In our view, Bullmastiffs are a healthy Breed, both physically and mentally with generally good confirmation, stable temperaments and a strong immune system.

There has been little done to identify inherited illnesses that the Breed suffers from with statistically higher incidence than other comparable breeds. I see this as a good thing as it suggest that there is not a particular Illness that regularly presents itself in the Bullmastiff that deserves further Investigation.

There is anecdotal evidence of Cancers, Heart, Joint, Eye, and Allergy issues but nothing that suggests a higher incidence than within other large Breeds, or for that matter cross-breeds.

Joint Issues

As with other large breed dogs, Bullmastiffs can be prone to joint issues. When deciding on external factors like exercise and diet, especially for the young developing Bullmastiff, it is worth keeping this in mind. Protecting the developing joints and ensuring the right building blocks are available via diet will pay dividends in later life.


A condition of the eyelid, where by it either folds in (Entropion) or out (Ectropion) and can cause irritation to the surface of the eye. Chronic conditions may require a simple surgery to correct.

There is a higher incidence of this condition in Breeds that have looser or wrinkled skin on their faces, such as Saint Bernard, Bloodhound, Basset Hound and Shar-Pei. You do occasionally here of this issue in Bullmastiffs.

Bloat or Gastric Torsion

Large breeds with large, deep chest cavities can also be prone to ‘bloat’, which is a very dangerous condition. 

The technical name for bloat is "Gastric Dilatation-Volvulus" ("GDV").  Bloating of the stomach is often related to swallowed air (although food and fluid can also be present).  It usually happens when there's an abnormal accumulation of air, fluid, and/or foam in the stomach.    Stress can be a significant contributing factor also.  Bloat can occur with or without "volvulus" (twisting).  As the stomach swells, it may rotate 90° to 360°, twisting between its fixed attachments at the oesophagus (food tube) and at the duodenum (the upper intestine).  The twisting stomach traps air, food, and water in the stomach.  The bloated stomach obstructs veins in the abdomen, leading to low blood pressure, shock, and damage to internal organs.  The combined effect can quickly kill a dog.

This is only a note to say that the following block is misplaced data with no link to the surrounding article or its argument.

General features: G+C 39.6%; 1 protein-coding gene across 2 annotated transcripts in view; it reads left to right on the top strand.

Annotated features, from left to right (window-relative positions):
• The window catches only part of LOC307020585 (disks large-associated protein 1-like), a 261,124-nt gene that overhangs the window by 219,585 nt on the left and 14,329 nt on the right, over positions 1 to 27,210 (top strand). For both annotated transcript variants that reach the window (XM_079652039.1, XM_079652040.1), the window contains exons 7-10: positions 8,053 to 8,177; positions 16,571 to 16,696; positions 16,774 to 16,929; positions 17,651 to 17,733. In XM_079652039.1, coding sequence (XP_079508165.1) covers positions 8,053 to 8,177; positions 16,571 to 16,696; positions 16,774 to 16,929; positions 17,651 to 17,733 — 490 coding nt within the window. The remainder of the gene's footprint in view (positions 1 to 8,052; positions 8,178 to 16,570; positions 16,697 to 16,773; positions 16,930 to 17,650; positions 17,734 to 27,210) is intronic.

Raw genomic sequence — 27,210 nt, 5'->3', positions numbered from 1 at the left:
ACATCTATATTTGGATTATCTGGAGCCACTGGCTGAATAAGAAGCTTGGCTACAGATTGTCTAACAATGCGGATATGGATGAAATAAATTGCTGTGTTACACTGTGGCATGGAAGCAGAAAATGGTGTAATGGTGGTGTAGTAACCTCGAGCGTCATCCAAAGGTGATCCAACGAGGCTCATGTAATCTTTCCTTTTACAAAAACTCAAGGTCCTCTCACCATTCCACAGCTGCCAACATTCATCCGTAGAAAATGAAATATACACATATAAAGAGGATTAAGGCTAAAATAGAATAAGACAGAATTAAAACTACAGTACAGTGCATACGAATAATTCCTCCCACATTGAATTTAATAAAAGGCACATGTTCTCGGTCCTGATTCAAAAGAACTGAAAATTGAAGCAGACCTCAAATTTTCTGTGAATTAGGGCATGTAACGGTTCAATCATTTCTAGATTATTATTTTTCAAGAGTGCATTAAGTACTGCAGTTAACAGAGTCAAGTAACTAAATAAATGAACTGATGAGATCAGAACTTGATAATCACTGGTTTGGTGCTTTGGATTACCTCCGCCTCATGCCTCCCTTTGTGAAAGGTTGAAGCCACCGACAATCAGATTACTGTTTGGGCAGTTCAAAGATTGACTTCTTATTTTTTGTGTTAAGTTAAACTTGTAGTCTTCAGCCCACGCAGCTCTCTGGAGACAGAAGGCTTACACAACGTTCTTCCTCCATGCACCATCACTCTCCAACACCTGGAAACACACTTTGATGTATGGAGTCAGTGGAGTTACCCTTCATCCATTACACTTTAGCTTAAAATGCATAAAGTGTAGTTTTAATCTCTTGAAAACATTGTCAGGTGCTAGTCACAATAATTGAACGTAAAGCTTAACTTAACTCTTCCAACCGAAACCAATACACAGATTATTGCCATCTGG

Typical Symptoms include: Attempting to vomit, usually unsuccessful; Significant anxiety and restlessness; Doesn't act like usual self; "hunched up" or "roached up" appearance; Bloated abdomen that may feel tight (like a drum).

If you were to Google canine bloat you'd get a million and one different pieces of advice (some contradicting others) on precautions to take to reduce the risk of bloat. We believe the single most important one is separate food and exercise by at least an hour, especially exercise after food.